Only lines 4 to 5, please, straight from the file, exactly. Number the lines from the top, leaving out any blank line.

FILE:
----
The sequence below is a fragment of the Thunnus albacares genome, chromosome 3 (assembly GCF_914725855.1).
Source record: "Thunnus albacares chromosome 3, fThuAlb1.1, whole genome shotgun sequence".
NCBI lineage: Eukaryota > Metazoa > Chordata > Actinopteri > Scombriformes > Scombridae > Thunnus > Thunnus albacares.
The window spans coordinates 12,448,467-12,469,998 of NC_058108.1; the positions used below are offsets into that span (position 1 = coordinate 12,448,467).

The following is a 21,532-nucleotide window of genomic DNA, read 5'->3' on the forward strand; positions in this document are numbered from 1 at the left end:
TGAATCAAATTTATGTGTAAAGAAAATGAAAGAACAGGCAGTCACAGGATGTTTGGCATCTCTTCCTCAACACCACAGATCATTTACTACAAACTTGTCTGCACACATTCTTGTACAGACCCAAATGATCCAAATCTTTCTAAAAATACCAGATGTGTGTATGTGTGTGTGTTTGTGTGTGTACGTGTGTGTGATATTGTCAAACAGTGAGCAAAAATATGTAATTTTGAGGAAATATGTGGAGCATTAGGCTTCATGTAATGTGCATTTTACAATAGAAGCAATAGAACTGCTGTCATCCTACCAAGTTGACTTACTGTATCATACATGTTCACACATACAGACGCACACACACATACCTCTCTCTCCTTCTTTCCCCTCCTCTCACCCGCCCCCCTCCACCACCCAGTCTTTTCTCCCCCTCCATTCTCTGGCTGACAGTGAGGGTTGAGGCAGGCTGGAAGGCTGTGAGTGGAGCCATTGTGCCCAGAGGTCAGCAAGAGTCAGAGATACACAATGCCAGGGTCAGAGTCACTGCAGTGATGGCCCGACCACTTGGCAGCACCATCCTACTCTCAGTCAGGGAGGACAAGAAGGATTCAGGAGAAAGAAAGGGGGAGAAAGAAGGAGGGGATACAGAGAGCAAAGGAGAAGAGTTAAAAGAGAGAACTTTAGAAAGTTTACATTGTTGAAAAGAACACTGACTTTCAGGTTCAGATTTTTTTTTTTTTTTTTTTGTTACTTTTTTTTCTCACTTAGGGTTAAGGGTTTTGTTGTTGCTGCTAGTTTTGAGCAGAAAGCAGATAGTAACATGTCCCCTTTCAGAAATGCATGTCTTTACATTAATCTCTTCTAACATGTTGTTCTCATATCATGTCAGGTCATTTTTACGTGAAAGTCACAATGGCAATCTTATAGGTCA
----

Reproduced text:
The window spans coordinates 12,448,467-12,469,998 of NC_058108.1; the positions used below are offsets into that span (position 1 = coordinate 12,448,467).

The following is a 21,532-nucleotide window of genomic DNA, read 5'->3' on the forward strand; positions in this document are numbered from 1 at the left end: